Second, the Church organizes congregations geographically rather than by personal choice. This means that congregants engage in fellowship and worship with people not by choosing a congregation that fits their preferences, but are assigned one based on geography. Certainly, because of housing choices this still creates a neighborly and common experience, but I can attest from experience that every congregation I’ve participated in includes a diverse mix of people, often sharing little in common. A great example was when I lived in Washington, D.C., meeting in what was called the Capitol Hill Branch. Here, members of Congress and their families engaged in worship services with members from inner-city D.C. neighborhoods. The experience reminds me of an oft-quoted Church of Jesus Christ scripture, “All are alike unto God.”

These organizational differences create a much more personal bond between members of the faith. In practicing your faith, you enter into the homes of your neighbors and engage in personal acts of service. You come from different interests and backgrounds, but you engage in worship together as equal followers of Christ.

Commenting on the importance of these organizational differences, the late Eugene England, a Church of Jesus Christ academic leader, writes, “The basic Church experience of almost all Mormons brings them directly and constantly into very demanding and intimate relationships with a range of people and problems in their assigned congregations that are not primarily of their own choosing but are profoundly redemptive in potential, in part because they are not consciously chosen.”29

Latter-day Saints, while often falling short of these ideals, are taught from a young age that service to others is a service to God. The Book of Mormon also warns about the problems arising from inequality in society:

There began to be some disputings among the people; and some were lifted up unto pride and boastings because of their exceedingly great riches . . . and the people began to be distinguished by ranks, according to their riches and their chances for learning; yea, some were ignorant because of their poverty, and others did receive great learnings because of their riches . . . and thus there became a great inequality in all the land.30

These excerpts from Church scripture provide two examples, among many, that speak to the Church of Jesus Christ’s culture of care for one another and equality of opportunity. Practitioners of the faith do not always meet these lofty goals, but in my experience, Utah’s service-based culture is a cherished state asset that residents continuously strive to perfect.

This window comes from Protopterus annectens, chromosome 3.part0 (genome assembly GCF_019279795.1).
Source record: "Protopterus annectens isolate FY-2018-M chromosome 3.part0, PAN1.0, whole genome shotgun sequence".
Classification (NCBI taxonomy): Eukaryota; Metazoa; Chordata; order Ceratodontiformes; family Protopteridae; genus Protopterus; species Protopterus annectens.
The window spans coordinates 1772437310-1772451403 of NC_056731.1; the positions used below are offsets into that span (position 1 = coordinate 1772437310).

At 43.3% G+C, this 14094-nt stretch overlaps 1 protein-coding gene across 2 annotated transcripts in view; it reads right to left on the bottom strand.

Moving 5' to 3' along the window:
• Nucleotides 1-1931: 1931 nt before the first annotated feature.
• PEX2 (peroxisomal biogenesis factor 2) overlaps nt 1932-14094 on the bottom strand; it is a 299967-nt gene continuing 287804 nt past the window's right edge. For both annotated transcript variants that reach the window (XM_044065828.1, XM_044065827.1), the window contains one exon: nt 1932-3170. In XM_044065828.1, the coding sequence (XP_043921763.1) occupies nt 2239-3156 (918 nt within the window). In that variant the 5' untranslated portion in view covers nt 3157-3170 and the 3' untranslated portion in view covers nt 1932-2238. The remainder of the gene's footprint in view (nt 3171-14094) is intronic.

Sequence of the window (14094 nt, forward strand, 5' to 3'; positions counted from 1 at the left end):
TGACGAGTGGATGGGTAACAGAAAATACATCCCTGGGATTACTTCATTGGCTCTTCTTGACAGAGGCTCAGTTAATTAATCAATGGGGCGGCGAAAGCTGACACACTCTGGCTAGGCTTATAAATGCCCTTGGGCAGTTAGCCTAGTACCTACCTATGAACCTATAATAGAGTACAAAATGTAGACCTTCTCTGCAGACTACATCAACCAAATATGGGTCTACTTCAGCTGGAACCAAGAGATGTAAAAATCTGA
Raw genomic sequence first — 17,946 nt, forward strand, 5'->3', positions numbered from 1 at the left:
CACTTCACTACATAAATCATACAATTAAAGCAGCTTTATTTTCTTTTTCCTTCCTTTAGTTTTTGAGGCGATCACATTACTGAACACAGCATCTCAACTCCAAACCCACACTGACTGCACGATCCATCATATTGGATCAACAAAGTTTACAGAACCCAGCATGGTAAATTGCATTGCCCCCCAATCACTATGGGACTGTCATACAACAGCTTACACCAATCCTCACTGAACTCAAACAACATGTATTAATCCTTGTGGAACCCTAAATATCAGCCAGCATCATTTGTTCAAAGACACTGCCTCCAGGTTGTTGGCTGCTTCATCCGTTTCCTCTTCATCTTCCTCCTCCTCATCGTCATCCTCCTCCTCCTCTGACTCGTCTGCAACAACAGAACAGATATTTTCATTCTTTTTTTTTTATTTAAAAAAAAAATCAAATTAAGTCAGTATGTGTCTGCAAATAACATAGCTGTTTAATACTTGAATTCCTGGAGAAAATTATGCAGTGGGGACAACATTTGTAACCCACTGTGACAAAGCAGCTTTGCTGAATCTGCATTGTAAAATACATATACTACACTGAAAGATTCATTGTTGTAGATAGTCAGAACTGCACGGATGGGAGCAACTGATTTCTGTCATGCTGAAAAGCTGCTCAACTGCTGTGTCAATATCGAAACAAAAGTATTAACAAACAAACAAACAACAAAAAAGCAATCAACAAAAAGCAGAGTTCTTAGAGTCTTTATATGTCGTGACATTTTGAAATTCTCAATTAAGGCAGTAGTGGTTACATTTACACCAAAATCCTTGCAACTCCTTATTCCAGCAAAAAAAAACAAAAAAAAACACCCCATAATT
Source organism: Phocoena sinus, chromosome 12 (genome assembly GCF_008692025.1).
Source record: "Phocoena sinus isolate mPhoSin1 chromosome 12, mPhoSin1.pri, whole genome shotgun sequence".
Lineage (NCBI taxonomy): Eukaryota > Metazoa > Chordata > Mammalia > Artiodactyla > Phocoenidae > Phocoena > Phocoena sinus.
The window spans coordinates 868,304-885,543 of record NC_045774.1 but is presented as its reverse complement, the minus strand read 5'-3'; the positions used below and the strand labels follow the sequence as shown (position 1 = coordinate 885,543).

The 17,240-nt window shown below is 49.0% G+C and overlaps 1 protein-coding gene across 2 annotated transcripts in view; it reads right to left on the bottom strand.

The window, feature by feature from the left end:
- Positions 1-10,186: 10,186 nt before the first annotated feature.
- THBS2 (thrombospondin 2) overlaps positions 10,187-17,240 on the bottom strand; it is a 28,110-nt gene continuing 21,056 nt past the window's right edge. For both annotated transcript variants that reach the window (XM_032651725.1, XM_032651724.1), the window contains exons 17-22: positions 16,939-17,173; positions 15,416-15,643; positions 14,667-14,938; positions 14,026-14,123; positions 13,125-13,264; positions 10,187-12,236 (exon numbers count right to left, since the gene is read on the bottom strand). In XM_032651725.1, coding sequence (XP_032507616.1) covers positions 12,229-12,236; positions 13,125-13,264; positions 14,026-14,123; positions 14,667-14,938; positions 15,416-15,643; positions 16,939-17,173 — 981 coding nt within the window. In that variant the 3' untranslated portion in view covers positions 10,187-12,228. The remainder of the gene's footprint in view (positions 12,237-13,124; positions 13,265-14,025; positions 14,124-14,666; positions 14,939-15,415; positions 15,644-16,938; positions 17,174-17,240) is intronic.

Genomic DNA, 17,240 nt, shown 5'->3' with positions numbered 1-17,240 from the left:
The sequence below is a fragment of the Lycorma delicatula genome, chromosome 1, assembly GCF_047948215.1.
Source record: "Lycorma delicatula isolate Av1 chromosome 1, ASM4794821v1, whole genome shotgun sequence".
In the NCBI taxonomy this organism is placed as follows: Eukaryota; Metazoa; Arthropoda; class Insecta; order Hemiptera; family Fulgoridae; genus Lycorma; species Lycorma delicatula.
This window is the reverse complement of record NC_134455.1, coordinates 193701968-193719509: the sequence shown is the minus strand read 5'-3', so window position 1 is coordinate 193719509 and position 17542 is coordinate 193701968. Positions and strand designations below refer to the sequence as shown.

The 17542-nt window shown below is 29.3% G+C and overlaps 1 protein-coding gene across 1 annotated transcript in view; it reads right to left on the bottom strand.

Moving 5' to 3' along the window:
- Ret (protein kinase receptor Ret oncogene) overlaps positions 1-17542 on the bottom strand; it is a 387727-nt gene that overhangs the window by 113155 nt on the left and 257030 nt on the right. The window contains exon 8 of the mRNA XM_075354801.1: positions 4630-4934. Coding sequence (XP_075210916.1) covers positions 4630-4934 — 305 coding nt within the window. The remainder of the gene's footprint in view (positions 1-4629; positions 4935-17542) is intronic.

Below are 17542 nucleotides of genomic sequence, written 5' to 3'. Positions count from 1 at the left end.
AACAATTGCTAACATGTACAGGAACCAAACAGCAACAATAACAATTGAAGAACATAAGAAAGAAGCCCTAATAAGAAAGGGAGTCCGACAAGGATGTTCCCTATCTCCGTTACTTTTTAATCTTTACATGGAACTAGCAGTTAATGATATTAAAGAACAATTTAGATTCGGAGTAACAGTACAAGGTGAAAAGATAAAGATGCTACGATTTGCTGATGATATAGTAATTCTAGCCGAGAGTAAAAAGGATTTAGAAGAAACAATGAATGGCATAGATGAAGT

This service-based ethos extends well beyond the Church of Jesus Christ. Utah possesses a strong interfaith community and nonprofit sector. The Salt Lake Interfaith Roundtable and United Way of Salt Lake are two great examples of how Utah’s ethos of service and culture of care permeate the state.

The Interfaith Roundtable meets throughout the year to promote harmony and understanding among peoples of all faith traditions, cultures, and belief systems. And together, Utah’s faith community collaborates to assist with homeless services, refugees, immigration issues, hunger, education, and other community needs. Faith lives in Utah.31

This culture of cooperation and service is also exemplified at nonprofit entities like the United Way of Salt Lake, which has served for the betterment of the greater Salt Lake area for 116 years. Established initially as the Salt Lake Charity Association, the United Way of Salt Lake now serves as an agent for social change. For example, the organization sponsors the Promise Partnership of Salt Lake. Using a cross-sector, collective impact approach, they built a unique infrastructure that overcomes silos and the typical “service delivery chaos” found in the nonprofit sector. In nine “Promise Communities” across six school districts in four counties, individuals, schools, businesses, and nonprofit organizations work together in an aligned and focused effort that shares accountability for results along a cradle-to-career continuum for every child in the Salt Lake region.

According to Bill Crim, president and CEO of the United Way of Salt Lake, this partnership has shown significant school, community, and regionwide improvements in key indicators related to academic progress, health, and even crime reduction. Because of these and other successes, the United Way of Salt Lake is called on nationally to share their models and experiences within the United Way network and the broader field of collective impact partnerships.

Journalist Megan McArdle, a native New Yorker, offers an outsider’s perspective on many of the same phenomena. She has looked at the research, met with community leaders, spent time walking the streets of Salt Lake City, toured the Latter-day Saint social service operation (known as Welfare Square), interviewed researchers, and taken the time to get to know Utah. In a long-form article published by Bloomberg about how Utah keeps the American dream alive, she observed Utah’s simultaneous commitment to self-reliance and charitable works:

Utahns seem strongly committed to charitable works, by government, alongside government or outside government. Whatever tools used are infused with an ethic of self-reliance that helps prevent dependency . . . when there’s a conflict between that ethic and mercy, Utah institutions err on the side of mercy.32